Pretreatment with H. perforatum, in the present study, decreased COX2 and TGF-β brain contents. Moreover, the decrease in COX2 expression was upregulated by NO and this may be owing to the presence of hyperforin, an active constituent of H. perforatum. This result is confirmed by the study of Kaplan and Doran  who showed that H. perforatum reduced inflammation. Moreover, Raso et al.  exhibited the effects of H. perforatum on inhibition of lipopolysaccharides leading to induction of COX2 and inducible-NO synthase. These effects may be via hyperforin, which unregulated COX2 .
| Conclusion|| |
H. perforatum has ameliorating effect on dexamethasone-induced diabetic depression in rats via its antioxidant, anti-inflammatory, and immunomodulatory effects. H. perforatum can be used in alleviating diabetic depression through modulating blood glucose, GLUT2, CD4, and neurotransmitter and downregulating COX2 and TGF-β.
Financial support and sponsorship
Conflicts of interest
There are no conflicts of interest.
| References|| |
Hasler G. Pathophysiology of depression: do we have any solid evidence of interest to clinicians?. World Psychiatry 2010; 9:155–161.
Osuch E, Marais A. The pharmacological management of depression. S Afr Fam Pract 2017; 59:6–16.
Bromet E, Andrade LH, Hwang I, Sampson NA, Alonso J, de Girolamo G et al.
Cross-national epidemiology of DSM-IV major depressive episode. BMC Med 2011; 9:90.
Ismail MFS, Fares MM, Abd-Alrhman AG. Prevalence of depression and predictors of glycemic control among type 2 diabetes mellitus patients at family medicine clinic, Suez Canal University. Hospital Egypt. World Fam Med Middle East J Fam Med 2019; 17;4–13.
Wells KB, Hays RD, Burnam MA, Rogers W, Greenfield S, Ware JEJr. Detection of depressive disorder for patients receiving prepaid or fee, for service care. Results from the medical outcomes study. JAMA 1989; 262;3298–3302.
Eker S. Prevalence of depression symptoms in diabetes mellitus. J Med Sci 2018; 6:340–343.
Moustafa PE, Abdelkader NF, ElAwdan SA, El-Shabrawy OA, Zaki HF. Liraglutide ameliorated peripheral neuropathy in diabetic rats: Involvement of oxidative stress, inflammation and extracellular remodeling. J Neurochem 2018; 146:173–185.
Pace TWW, Miller AH. Cytokines and glucocorticoid receptor signaling. Ann N Y Acad Sci 2012; 1179:86–105.
Shu CJ, Benoist C, Mathis D. The immune system’s involvement in obesity-driven type 2 diabetes. Semin Immunol 2012; 24:346–442.
Shariat M, Abedinia N, Razaei N, Farrokhzad N. Increase concentration of transforming growth factor-beta in breast milk of mothers with psychological disorders. Acta Medica Irania 2017; 55:429–436.
Brown ES. Effects of glucocorticoids on mood, memory, and the hippocampus, treatment and preventive therapy. Ann N Y Acad Sci 2009; 1179:41–55.
Oliveira AI, Pinho C, Sarmento B, Dias AC. Neuroprotective activity of Hypericum perforatum
and its major components. Front Plant Sci 2016; 7:1–15.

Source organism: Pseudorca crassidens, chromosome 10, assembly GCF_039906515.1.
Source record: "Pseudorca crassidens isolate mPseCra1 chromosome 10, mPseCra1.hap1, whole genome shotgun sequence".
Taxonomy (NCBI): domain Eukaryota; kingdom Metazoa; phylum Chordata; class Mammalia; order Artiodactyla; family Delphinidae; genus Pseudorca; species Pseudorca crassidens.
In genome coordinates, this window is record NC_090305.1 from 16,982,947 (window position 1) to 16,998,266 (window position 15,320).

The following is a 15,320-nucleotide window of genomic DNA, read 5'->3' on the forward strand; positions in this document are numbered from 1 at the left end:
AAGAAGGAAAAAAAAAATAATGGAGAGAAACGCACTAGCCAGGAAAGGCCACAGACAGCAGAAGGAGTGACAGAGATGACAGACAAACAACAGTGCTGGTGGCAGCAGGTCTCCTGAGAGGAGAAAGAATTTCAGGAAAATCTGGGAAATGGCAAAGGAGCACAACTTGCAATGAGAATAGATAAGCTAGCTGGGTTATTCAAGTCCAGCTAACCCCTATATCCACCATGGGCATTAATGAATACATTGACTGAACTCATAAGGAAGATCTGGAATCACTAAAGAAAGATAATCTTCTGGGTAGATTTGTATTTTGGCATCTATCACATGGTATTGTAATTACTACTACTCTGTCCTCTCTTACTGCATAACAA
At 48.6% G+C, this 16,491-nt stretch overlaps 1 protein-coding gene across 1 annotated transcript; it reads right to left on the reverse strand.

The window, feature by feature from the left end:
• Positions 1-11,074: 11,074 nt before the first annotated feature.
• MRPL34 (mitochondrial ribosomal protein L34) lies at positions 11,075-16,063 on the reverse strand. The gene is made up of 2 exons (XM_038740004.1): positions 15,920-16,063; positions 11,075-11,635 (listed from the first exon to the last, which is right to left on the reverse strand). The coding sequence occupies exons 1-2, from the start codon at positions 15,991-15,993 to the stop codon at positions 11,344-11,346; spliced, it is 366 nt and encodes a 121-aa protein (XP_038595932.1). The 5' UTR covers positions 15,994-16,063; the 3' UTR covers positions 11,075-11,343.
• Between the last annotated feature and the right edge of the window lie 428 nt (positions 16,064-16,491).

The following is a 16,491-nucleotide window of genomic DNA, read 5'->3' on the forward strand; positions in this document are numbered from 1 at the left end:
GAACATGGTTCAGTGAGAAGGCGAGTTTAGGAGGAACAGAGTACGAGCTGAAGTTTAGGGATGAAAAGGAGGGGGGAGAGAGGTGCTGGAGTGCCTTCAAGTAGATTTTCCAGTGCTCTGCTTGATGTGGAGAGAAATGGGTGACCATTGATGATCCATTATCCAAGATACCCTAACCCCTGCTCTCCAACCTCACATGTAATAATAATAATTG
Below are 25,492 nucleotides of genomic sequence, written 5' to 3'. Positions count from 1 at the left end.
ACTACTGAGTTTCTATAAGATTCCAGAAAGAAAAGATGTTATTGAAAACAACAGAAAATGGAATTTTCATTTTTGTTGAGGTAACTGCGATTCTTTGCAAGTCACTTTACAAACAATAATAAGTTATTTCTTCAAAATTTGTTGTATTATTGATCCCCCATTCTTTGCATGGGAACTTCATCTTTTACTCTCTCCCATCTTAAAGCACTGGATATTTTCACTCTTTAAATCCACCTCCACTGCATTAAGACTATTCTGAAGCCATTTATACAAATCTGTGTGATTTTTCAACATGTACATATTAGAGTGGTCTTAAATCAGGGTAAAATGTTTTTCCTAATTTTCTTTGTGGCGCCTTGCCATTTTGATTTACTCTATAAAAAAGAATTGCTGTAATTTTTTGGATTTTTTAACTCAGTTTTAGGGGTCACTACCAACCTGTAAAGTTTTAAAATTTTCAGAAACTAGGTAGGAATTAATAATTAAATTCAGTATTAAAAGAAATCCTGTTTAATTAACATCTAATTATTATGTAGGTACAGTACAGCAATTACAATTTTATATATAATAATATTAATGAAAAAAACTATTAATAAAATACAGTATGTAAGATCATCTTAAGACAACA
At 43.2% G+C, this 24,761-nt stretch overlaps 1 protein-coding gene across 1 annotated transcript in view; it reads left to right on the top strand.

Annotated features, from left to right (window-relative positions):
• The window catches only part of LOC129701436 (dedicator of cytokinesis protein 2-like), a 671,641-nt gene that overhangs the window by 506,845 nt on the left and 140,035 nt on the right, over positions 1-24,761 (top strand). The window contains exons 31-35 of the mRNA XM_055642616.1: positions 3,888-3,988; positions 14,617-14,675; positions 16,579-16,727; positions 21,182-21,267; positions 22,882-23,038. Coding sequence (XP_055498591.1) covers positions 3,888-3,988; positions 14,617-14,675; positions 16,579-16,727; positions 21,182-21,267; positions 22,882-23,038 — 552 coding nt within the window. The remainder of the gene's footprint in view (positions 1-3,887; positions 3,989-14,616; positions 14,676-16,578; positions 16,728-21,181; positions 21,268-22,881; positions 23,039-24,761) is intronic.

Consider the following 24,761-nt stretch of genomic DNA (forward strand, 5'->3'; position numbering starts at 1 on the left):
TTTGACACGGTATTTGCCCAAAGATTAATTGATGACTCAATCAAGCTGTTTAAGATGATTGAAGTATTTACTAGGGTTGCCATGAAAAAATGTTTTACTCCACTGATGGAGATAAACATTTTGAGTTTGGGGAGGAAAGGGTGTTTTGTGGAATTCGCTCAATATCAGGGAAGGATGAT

Omara EA, El-Toumy SA, Shabana ME, Farag AH, Nada SA, Shafee N. The antifibrotic effect of Zilla spinosa extracts targeting apoptosis in CCl4
-induced liver damage in rats. J Arab Soc Med Res 2018; 13:129–143. [Full text]
Sharma GN, Rasania S, Dadhaniya P, Patel C, Vachhani K. Assessment of 28 days repeated administration toxicity profile of dexamethasone palmitate injection. J NPA XXVII 2014; 1:9–19.
Husain GM, Singh PN, Kumar V. Anti-diabetic activity of indian Hypericum perforatum
L. on alfoxan- induced diabetic rats. Pharmacologyoline 2008; 3:889–894.
Salama AAA, El-Kassaby M, Elhadidy ME, Abdel Raouf ER, Abdallah AM, Farag AH. Effects of the aqueous extract of Withania somnifera
(Ashwagandha) against pilocarpine-induced convulsions in rats. Int J Pharm Sci Rev Res 2016; 23:116–121.
Kema IP. Improved diagnosis of carcinoid tumors by measurement of platlet serotonin. Clin Chem 1992; 38:534–540.
Miagkova MA, Saviskaia IA, Trubacheva ZN, Panchenko ON. Determination of natural antibodies to catecholamines in health and disease. Ter Arkh 2001; 70:43–45.
Koracevic D, Koracevic G, Djordjevic V, Andrejevic S, Cosic V. Method for the measurement of antioxidant activity in human fluids. J Clin Pathol 2001; 54:356–361.
Ohkawa H, Ohishi N, Yagi K. Assay of lipid peroxides in animal tissues by thiobarbituric acid reaction. Anal Biochem 1979; 95:351–358.
Montgomery HAC, Dymock JF. The determination of nitrite in water. Analyst 1961; 48:414–416.
Bancroft JD, Gamble M. Theory and practice of histological techniques. 5th ed. Edinburgh: Churchill Livingstone Pub; 2002; 172–175
Anderson RJ, Freedland KE, Clouse RE, Lustman PJ. The prevalence of comorbid depression in adults with diabetes: a meta-analysis. Diabetes Care 2001; 24:1069–1078.
Prabhakar V, Gupta D, Kanade P, Radhakrishnan M. Diabetes-associated depression: the serotenergic system as a novel multifunctional target. Indian J Pharmacol 2015; 47:4–10.
] [Full text]
Shurman A. Glucose transporters: their abnormalities and significance in type 2 diabetes and cancer. Diabetes Cancer 2008; 19:71–83.